5. Government of Canada, Natural Resources Canada, Our Natural Resources, Forests and forestry, Canadian Forest Service, Statistical data, December 16, 2020.
  6. Government of Canada, Natural Resources Canada, Climate Change, Impacts & Adaptations, Climate change impacts on forests, Forest carbon, July 15, 2020.
  7. Michael A. Wulder et al., “The role of LiDAR in sustainable forest management,” The Forestry Chronicle, Vol. 84, No. 6, November/December 2008, pp. 807-808.
  8. Guillaume Roy, “Vieilles forêts : mieux les connaître pour mieux les protéger,” Le Quotidien, April 4, 2021; Acroname, The History of LiDAR, January 16, 2020.
  9. Quebec Department of Forests, Wildlife and Parks, Inventaire écoforestier, La technologie LiDAR aérien, Imagerie et LiDAR, consulted on November 19, 2021.
  10. Michael A. Wulder et al., op. cit., endnote 7, pp. 807–808 and 817.
  11. Robert Beauregard et al., op. cit., endnote 3, p. 1.
  12. Olga Petrov, “Forest Residues to Energy: Is this a pathway towards healthier communities?” National Collaborating Centre for Environmental Health, March 14, 2012, p. 5.
  13. National Energy Board, Canada’s Adoption of Renewable Power Sources: Energy Market Analysis, Government of Canada, May 2017, p. 16.
  14. Jacques Lajoie, Nouvelles technologies de transformation pour les billes de bois franc de qualité inférieure, FPInnovations, June 2015, p. 1.
  15. Johanne Fournier, “Une industrie forestière techno : plus de productivité et moins d’arbres,” Le Devoir, January 25, 2019.
  16. Authors’ calculation. Institut de la statistique du Québec, Commerce international en ligne, Commerce international par industrie (SCIAN), Exportation totale canadienne, October 6, 2021.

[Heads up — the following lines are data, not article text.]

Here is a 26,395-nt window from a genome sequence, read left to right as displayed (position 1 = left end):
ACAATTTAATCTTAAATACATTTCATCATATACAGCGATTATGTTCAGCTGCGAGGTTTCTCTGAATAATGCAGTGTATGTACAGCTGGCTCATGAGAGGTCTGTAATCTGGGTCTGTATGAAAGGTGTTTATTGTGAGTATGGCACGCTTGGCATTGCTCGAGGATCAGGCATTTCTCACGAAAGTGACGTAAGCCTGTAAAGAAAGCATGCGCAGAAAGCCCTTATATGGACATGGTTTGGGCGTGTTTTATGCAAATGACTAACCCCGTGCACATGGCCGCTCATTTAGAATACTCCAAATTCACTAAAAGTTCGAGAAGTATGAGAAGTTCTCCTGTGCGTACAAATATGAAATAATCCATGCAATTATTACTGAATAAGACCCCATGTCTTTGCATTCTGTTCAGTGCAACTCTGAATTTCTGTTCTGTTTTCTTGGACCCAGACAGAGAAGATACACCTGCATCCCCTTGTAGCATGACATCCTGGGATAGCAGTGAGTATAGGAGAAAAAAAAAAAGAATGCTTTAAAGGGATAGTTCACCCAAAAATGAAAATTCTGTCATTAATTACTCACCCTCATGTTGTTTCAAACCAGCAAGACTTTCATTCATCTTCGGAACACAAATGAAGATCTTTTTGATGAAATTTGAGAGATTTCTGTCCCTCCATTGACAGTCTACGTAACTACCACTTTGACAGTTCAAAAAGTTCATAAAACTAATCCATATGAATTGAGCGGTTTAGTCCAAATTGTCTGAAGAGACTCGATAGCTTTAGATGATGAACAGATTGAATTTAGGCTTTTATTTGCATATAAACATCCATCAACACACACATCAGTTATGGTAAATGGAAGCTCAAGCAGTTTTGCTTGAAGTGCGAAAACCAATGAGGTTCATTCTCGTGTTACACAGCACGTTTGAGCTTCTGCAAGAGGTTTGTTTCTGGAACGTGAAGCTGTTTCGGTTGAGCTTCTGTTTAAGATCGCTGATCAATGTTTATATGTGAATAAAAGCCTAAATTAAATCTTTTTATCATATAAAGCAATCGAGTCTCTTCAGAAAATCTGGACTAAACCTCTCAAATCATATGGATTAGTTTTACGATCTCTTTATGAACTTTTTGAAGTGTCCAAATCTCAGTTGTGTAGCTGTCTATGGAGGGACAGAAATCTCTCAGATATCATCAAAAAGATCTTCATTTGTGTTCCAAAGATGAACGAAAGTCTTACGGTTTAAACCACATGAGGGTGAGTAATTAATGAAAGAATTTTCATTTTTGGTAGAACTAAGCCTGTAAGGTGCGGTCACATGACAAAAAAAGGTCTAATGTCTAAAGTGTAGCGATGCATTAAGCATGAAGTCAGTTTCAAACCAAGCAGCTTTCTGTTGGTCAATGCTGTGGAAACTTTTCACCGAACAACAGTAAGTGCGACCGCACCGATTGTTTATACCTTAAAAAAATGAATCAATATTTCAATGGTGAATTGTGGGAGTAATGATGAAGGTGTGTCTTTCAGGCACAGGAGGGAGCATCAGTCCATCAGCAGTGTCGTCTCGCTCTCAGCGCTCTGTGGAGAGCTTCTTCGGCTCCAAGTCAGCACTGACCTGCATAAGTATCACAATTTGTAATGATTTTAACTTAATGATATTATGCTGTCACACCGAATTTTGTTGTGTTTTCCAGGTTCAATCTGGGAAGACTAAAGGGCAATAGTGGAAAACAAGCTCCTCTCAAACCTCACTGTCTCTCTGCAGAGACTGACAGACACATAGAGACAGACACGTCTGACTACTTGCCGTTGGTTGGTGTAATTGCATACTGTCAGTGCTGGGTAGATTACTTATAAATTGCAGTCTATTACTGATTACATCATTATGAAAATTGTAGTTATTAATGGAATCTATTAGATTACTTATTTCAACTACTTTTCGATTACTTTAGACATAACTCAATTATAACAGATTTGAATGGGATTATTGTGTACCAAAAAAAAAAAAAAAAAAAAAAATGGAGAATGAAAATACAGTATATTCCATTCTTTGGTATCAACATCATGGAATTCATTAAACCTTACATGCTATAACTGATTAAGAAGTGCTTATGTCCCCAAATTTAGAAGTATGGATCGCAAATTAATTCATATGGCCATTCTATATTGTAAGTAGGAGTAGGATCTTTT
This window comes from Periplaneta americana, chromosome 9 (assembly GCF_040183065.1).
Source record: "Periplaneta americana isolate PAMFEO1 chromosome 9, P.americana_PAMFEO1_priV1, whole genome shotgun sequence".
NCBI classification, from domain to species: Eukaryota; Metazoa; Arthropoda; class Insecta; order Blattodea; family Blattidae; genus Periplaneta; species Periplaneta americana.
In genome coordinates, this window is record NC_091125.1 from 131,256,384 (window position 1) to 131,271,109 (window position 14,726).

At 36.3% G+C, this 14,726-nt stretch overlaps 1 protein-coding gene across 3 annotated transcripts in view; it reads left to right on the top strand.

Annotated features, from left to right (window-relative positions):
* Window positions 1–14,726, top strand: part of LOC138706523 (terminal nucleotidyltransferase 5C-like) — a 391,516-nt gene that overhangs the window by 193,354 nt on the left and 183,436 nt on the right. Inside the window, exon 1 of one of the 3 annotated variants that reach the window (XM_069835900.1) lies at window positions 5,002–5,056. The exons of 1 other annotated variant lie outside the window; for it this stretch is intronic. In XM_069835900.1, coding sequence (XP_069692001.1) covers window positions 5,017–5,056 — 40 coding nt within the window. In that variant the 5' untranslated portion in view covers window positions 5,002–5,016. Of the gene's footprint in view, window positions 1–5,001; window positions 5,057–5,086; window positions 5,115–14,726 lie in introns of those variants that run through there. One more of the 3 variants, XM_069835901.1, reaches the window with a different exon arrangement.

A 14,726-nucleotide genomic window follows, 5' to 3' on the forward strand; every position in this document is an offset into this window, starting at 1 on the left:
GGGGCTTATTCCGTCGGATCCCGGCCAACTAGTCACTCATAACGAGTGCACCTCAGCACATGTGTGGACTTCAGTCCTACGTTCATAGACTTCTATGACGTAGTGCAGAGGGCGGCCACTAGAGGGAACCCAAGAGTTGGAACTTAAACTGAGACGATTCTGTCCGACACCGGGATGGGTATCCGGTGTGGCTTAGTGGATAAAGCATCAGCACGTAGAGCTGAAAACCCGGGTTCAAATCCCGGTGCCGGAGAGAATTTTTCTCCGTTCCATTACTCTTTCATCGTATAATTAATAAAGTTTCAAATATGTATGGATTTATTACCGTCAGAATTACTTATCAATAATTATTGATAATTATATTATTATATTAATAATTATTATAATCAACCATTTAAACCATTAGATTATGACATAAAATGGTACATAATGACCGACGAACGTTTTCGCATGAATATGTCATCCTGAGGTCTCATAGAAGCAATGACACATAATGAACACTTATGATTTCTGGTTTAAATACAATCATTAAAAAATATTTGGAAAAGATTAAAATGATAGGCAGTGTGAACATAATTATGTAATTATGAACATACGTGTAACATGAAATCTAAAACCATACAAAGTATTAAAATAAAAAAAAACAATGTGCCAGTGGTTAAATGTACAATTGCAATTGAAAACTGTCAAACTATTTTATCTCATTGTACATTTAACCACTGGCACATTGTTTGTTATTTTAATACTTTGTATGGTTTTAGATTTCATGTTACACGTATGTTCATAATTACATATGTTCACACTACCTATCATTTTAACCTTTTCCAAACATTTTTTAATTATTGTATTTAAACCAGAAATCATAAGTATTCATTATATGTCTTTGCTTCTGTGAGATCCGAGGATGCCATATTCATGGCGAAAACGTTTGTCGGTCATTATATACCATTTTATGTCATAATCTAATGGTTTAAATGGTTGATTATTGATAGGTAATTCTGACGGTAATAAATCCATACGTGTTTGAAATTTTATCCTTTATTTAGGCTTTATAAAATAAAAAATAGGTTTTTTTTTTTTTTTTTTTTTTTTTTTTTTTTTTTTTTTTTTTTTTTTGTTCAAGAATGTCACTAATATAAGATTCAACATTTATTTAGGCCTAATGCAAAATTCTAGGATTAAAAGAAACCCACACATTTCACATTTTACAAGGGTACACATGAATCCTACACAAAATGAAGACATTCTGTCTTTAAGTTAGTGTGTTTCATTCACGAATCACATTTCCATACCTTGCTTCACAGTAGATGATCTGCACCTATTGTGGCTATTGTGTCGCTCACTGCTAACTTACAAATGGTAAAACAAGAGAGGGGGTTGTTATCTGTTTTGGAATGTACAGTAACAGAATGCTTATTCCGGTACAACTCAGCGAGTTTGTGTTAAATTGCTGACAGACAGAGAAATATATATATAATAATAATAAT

17. Antoine Leboeuf, “Projet d’acquisition de données par le capteur LiDAR à l’échelle provincial: Analyse des retombées et recommandations,” Government of Quebec, July 2015, p. 1.
  18. Ibid., p. 10.
  19. Ibid., pp. 4-6.
  20. Authors’ calculations. Idem; Quebec Department of Forests, Wildlife and Parks, op. cit., endnote 9.
  21. Johanne Fournier, op. cit., endnote 15.
  22. Idem.
  23. Annie St-Pierre, “Un classificateur automatisé pour les scieries,” Le Journal de Québec, September 28, 2010.
  24. Jacques Lajoie, op. cit., endnote 14, p. 1.
  25. Authors’ calculations. Ibid., pp. 30-32.
  26. Bernard Gagnon and Noura Ziadi, “Impact agroenvironnemental de l’utilisation de différents résidus forestiers en grandes cultures,” Centre de recherche et de développement sur les sols et les grandes cultures, August 2012, p. 16.
  27. Resolute Forest Products, “Turning pulp and paper waste into food?” The Resolute Blog, April 17, 2015.
  28. Hélène Baril, “BioChar Borealis: le charbon qui nous veut du bien,” La Presse, June 21, 2018.
  29. Government of Canada, Natural Resources Canada, Our Natural Resources, Forests and forestry, State of Canada’s Forests Report, Articles, Turning waste heat from a pulp mill into millions of cucumbers, December 17, 2020.
  30. Emmanuelle Walter and Mélodie Kohler, “L’isolant en fibres de bois, une filière d’avenir au Québec,” Écohabitation, March 4, 2013.
  31. La vitrine, “L’économie circulaire : l’exemple du secteur forestier Québécois,” Le Soleil, May 10, 2021.